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Uwem Akpan

Uwem Akpan

‌Uwem Akpan

TITLE/S: Pierre Teilhard de Chardin, S.J. Fellow in Catholic Studies (Fall 2017)

SPECIALTY AREA: Fiction

External Webpage: http://www.uwemakpan.com/index.htm

About

Uwem Akpan was born in Akwa Ibom State in Nigeria. He attended Creighton and Gonzaga Universities in the U.S. and the Catholic University of East Africa in Kenya. In 2006, he got his MFA from the University of Michigan. Uwem left the Catholic priesthood in 2015 to dedicate more time to his writing.

His stories and short autobiographies have appeared in The New Yorker, making the special edition twice. They have also been published in the Nigerian Guardian, the Hekima Review, America and O, The Oprah Magazine.

His first book, Say You're One of Them, was published in 2008 by Little Brown. It made the Best of the Year list at People magazine and nine other magazines and dailies across the U.S.. It also made The New York Times' Editor's Choice List, and Entertainment Weekly listed it at No. 27 in their "Best of the Decade". Say You're One of Them also won the Commonwealth Prize (Africa Region), the PEN Open Book Award and the Hurston/Wright Legacy Award. It was the 2009 Oprah Bookclub selection.

Uwem has taught English and writing in Nigeria, Zimbabwe and the U.S.. In recent years, Uwem has served as a fellow at the BMI at the University of Nevade Las Vegas, the Institute for Humanities at the University of Michigan in Ann Arbor and the Cullman Center of the New York Public Library in New York.

Uwem divides his time between Nigeria and Georgia, USA.  

Education

  • BA English and French, University College Dublin
  • MA in English and American literature (Honors), University College Dublin
  • Higher Diploma in Education (Honors), University College Dublin

Courses Taught

ENGL 318: The Writing of Fiction

Mo 2:45pm-5:15pm

Akpan will work with students of all backgrounds and levels of experience to hone their skills as storytellers. He will introduce strategies that create modes of suspense, entertainment, voice, style and explore themes important and unique to the writer's voice. The course will examine the work of established writers of various races, religions, genders, colors and times. Akpan will also use Ignatian Contemplation as a way to be able to see more deeply into the characters, drama and modes of storytelling - as demonstrated by American 20th century masters: Annie Dillard, Flannery O'Connor and others.

This course covers the core Artistic requirement, and is cross-listed as Catholic Studies, African Studies, and fulfills the Multicultural requirement of the English Major. 

John F. Deane

John Deane

John F. Deane

TITLE/S: Pierre Teilhard de Chardin, S.J. Fellow in Catholic Studies (Fall 2016)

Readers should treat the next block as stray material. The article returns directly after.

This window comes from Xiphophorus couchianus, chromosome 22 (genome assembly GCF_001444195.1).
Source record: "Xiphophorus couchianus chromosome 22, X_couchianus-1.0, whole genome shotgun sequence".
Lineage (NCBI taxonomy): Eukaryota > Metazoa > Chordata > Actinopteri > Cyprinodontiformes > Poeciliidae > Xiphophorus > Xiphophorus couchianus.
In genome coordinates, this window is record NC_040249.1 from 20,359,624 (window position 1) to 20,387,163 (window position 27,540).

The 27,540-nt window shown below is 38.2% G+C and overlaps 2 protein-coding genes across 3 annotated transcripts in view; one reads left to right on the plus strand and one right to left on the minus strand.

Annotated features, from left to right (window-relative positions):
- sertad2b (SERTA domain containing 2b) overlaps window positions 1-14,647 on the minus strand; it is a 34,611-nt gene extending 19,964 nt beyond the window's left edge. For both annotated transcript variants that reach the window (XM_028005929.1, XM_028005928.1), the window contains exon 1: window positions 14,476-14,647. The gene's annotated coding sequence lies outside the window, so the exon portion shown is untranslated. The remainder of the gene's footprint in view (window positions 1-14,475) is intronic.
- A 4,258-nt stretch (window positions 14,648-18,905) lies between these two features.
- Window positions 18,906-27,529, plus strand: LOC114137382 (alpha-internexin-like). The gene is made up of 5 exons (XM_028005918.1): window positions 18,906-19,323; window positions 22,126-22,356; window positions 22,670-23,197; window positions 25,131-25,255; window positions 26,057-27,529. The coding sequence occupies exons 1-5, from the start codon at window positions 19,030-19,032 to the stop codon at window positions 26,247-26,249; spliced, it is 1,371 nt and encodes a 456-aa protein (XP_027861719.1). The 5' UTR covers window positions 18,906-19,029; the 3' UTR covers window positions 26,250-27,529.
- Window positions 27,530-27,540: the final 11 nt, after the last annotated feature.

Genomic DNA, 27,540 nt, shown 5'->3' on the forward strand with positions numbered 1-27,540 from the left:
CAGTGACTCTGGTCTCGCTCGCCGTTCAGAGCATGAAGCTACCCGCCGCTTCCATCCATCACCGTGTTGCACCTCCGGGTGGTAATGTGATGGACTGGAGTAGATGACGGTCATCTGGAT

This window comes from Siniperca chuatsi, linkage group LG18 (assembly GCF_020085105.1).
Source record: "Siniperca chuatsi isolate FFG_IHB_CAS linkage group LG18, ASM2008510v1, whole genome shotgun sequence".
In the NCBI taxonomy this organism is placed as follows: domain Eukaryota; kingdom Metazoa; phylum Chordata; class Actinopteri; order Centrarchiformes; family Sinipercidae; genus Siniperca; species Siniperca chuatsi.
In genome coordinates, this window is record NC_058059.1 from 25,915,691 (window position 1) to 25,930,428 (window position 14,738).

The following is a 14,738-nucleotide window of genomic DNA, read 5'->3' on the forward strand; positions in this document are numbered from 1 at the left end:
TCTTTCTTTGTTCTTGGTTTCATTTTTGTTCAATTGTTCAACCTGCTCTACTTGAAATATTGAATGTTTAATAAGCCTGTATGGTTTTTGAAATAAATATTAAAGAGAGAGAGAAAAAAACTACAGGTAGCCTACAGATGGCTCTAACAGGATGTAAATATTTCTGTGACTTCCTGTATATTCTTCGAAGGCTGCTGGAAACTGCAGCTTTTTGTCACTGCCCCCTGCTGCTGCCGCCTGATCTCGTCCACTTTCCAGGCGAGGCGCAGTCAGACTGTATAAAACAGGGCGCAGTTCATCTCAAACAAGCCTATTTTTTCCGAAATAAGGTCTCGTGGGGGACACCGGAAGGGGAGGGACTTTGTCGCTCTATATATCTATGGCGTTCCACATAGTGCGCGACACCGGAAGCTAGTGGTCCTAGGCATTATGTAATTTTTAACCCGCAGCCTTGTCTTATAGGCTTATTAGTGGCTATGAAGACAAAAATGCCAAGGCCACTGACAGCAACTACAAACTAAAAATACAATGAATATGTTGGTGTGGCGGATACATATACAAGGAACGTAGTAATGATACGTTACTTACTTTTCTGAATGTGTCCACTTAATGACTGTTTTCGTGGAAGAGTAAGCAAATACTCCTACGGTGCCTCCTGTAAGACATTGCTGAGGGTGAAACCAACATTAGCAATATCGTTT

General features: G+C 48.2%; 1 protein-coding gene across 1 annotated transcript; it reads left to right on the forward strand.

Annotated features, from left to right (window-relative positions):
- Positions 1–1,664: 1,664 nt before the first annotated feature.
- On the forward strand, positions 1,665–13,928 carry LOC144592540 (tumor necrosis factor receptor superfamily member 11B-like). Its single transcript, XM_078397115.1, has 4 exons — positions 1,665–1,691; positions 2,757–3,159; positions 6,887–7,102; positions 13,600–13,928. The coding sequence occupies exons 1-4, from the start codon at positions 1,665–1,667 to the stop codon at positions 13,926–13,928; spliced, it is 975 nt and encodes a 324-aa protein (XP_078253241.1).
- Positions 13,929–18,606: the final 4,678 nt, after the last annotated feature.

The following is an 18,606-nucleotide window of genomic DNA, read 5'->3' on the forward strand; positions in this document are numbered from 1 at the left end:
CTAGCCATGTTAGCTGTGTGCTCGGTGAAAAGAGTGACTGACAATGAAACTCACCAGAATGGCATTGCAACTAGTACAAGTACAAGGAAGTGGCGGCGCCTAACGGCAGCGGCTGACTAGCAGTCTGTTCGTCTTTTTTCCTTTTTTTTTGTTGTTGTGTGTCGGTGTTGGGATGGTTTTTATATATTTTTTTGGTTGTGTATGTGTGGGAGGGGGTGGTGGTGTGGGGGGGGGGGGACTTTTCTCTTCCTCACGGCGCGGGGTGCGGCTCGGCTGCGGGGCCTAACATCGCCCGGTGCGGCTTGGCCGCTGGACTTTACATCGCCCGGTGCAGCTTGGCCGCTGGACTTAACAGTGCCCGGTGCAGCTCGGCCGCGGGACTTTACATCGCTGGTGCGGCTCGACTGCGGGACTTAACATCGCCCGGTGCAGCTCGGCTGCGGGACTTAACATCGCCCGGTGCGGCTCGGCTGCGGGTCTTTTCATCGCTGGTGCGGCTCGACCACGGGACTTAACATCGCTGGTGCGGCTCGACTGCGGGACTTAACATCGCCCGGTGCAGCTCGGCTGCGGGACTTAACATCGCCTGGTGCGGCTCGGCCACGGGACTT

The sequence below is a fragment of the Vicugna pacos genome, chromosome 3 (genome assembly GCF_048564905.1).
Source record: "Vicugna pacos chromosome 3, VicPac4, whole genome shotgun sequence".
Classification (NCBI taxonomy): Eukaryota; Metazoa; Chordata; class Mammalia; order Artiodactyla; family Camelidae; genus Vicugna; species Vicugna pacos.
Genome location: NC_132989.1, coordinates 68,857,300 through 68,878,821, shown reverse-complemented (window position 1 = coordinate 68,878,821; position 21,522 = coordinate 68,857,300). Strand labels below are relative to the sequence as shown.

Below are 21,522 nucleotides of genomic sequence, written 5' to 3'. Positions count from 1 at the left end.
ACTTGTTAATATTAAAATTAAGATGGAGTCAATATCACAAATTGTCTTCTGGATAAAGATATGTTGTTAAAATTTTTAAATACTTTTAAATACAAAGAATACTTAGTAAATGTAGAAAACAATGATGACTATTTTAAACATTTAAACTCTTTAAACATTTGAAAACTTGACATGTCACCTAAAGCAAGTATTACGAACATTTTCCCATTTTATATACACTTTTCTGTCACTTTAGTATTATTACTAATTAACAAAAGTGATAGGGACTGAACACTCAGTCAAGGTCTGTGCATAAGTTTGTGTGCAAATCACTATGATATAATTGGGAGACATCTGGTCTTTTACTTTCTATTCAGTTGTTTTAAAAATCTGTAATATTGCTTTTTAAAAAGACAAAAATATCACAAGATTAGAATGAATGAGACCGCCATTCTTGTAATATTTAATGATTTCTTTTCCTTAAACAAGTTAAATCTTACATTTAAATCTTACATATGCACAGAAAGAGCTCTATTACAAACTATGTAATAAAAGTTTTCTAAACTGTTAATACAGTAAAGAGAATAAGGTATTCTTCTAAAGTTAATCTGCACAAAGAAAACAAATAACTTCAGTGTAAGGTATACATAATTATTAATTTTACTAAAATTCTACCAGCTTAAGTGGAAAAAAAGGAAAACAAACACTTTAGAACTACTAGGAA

SPECIALTY AREA: Poetry; religious poetry; fiction

External Webpage: http://www.johnfdeane.com/

About

John is a renowned Irish poet and fiction-writer who founded Poetry Ireland and the Poetry Ireland Review in 1979. His works include “The Instruments of Art” (Carcanet 2005); “In Dogged Loyalty” (Columba 2006), a series of essays on religious poetry; “From the Marrow-Bone” (Columba 2008); and a collection of short stories, “The Heather Fields and Other Stories” (Blackstaff Press 2007). David Morley lauded his poetry collection, “A Little Book of Hours” (Carcanet 2008), as “beautiful, solemn, gravid poems, best read aloud for, like John Tavener, Deane has to be heard to be believed,” in Poetry Review. In October 2010, Deane published a new novel, Where No Storms Come (Blackstaff Press 2010), and in December of the same year he published The Works of Love (Columba 2010), a book of essays that studies poetry, ecology, and Christianity.  His more recent works include poetry collections “Eye of the Hare” (Carcanet June 2011) and “Snow Falling on Chestnut Hill” (Carcanet October 2012). He has also published a memoir, Give Dust a Tongue: A Faith and Poetry Memoir (Carcanet March 2015). His most recent work is another collection of poetry, “Semibreve” (Carcanet 2015), published in May 2015.

John F. Deane is a member of Aosdána, the body established by the Arts Council to honor artists “whose work had made an outstanding contribution to the arts in Ireland.” In 2007, the French Government honored him by making him “Chevalier de l’ordre des arts et des lettres.” In 2008, he was visiting scholar in the Burns Library of Boston College. In April, 2012, John F. Deane was Distinguished Visiting Scholar in Suffolk University, Boston. He has recently edited 8 issues of Poetry Ireland Review, and is a contributing editor to Poem.

John has earned several awards for his work, including the O’Shaughnessy Award for Irish Poetry and the Marten Toonder Award for Literature and poetry from Italy and Romania. In October 2011, he became the first Irish writer to win the Golden Key of Smederevo award, a Serbian prize given annually for a body of poetry. In the same month he was also awarded the “Laudomia Bonnani” International Award from the Italian town I’Aquila.

Education

  • BA English and French, University College Dublin
  • MA in English and American literature (Honors), University College Dublin
  • Higher Diploma in Education (Honors), University College Dublin

Courses Taught

ENGL/THEO 383-081: A Faith in Poetry
W 2:45 - 5:15 pm (Mundelein Center, Room 203)